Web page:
While in office, Tillerson told colleagues (depending on the account) that the president was a “moron” or an “[expletive deleted] moron.” After Tillerson was fired, he claimed that Trump was “pretty undisciplined, doesn’t like to read, doesn’t like to get into details,” and wanted to take actions that violate the law.

When he tapped former Marine Corps General John KellyJohn Francis KellyMORE as his Chief of Staff, Trump declared, “He is a Great American… and a Great Leader. John has also done a spectacular job at Homeland Security. He has been a true star of my administration.”

In 2020 Kelly advised Americans, “to look harder at who we elect… put them through the filter and ask ‘What is their character like? What are their ethics?’”

When he announced the appointment of James MattisJames Norman MattisOvernight Defense: Pentagon watchdog to probe extremism in US military | FBI chief warns of 'online chatter' ahead of inauguration | House conservative bloc opposes Austin waiver Conservative caucus opposes waiver for Biden's Pentagon pick Overnight Defense: National Guard boosts DC presence ahead of inauguration | Lawmakers demand probes into troops' role in Capitol riot | Financial disclosures released for Biden Pentagon nominee MORE as Secretary of Defense, Trump lauded the retired Marine general as “strong, highly dignified” and “the closest thing we have to General George Patton.” 


In 2020, outraged by Trump’s response in the wake of the killing of George Floyd and his use of the military to disperse protestors, Mattis asserted, “We must reject and hold to account those in office who would make a mockery of our Constitution.” Trump, he added, “is the first President of my life who does not try to unite the people — and does not even pretend to try.”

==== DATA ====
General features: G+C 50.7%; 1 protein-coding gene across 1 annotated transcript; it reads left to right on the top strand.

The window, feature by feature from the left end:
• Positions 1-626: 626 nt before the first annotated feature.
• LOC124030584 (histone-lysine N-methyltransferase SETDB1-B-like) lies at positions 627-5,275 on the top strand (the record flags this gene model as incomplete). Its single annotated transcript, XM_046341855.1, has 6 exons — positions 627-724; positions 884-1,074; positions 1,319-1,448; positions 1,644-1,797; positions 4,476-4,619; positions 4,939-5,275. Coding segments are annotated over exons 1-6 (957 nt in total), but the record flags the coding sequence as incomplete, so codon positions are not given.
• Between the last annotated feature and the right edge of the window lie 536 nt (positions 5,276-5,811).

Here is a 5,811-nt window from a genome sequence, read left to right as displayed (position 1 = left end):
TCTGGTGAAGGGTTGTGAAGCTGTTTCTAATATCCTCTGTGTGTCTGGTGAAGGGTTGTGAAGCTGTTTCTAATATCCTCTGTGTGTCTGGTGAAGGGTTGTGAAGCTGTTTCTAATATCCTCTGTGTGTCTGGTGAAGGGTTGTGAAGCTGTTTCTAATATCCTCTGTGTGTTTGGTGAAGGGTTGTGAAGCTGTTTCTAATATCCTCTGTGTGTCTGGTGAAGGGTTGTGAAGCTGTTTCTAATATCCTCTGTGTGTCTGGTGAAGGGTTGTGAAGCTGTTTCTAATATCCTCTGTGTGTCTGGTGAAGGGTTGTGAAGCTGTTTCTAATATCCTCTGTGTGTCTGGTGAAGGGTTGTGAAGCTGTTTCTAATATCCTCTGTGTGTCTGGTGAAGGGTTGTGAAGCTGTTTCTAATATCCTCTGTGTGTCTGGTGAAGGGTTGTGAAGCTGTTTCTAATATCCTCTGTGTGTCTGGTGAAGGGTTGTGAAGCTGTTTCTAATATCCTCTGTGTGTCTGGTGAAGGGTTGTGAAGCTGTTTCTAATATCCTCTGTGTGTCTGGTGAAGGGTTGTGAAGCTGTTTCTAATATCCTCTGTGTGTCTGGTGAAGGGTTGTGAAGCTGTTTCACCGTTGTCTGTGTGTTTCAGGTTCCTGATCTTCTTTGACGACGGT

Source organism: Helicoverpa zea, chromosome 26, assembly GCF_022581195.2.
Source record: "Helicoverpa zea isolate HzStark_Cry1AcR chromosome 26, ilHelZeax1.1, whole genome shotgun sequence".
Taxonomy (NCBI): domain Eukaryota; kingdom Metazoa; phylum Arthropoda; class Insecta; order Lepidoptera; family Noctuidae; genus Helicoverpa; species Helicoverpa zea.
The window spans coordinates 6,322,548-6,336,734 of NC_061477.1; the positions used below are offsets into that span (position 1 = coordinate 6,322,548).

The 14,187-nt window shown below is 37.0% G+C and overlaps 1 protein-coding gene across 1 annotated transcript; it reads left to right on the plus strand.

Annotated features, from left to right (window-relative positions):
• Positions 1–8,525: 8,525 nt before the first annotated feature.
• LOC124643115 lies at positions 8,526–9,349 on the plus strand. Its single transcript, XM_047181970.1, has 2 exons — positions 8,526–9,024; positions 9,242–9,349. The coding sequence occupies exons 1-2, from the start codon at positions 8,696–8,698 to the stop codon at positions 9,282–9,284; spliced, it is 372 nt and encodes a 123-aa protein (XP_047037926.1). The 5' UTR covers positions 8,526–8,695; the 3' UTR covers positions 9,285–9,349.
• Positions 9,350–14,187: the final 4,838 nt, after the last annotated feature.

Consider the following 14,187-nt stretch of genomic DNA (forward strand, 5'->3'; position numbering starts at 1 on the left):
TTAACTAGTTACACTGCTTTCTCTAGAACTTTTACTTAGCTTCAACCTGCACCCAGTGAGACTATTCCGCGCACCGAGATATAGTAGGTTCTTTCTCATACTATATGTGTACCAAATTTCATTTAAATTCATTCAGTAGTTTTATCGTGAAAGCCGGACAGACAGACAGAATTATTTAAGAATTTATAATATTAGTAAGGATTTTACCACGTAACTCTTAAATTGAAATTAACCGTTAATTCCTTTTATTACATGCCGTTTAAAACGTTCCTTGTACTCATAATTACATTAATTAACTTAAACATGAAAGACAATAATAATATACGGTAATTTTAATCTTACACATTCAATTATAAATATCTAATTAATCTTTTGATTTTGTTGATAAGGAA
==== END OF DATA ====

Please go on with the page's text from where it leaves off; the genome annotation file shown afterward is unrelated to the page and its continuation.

While John BoltonJohn BoltonAfter insurrection: The national security implications McConnell won't reprise role as chief Trump defender Cyber czar to draw on new powers from defense bill MORE served as National Security Adviser, Trump told reporters “John is very good. I get very good advice from John.” 

In 2020, Bolton revealed that Vladimir PutinVladimir Vladimirovich PutinBill Burns knows Russia inside out — and that will be critical to Biden The Hill's Morning Report - Trump impeached again; now what? Overnight Defense: Trump impeached for second time | National Guard at Capitol now armed, swelling to 20K troops for inauguration | Alabama chosen for Space Command home MORE played Trump “like a fiddle”; White House meetings resembled “food fights,” he said, and Trump was obsessed with giving the dictator of North Korea a DVD of Elton John’s “Rocket Man.”

“Hard-pressed to identify any significant Trump decision during my tenure that wasn’t driven by re-election calculations,” Bolton has concluded that Trump is “impulsive,” “stunningly uninformed,” “sees conspiracies behind rocks” and is “unfit for office.”

Since the GOP Convention was promoted as a “family affair,” it may be appropriate to conclude with the assessment of Maryanne Trump Barry, the president’s older sister, who has known him longer than any living person. In remarks recorded by her niece, the retired federal judge bemoaned “the change of stories. The lack of preparation. The lying.”

“All he wants to do,” she said, “is appeal to his base. He has no principles. None. None.”

Glenn C. Altschuler is the Thomas and Dorothy Litwin Professor of American Studies at Cornell University. He is the co-author (with Stuart Blumin) of "Rude Republic: Americans and Their Politics in the Nineteenth Century."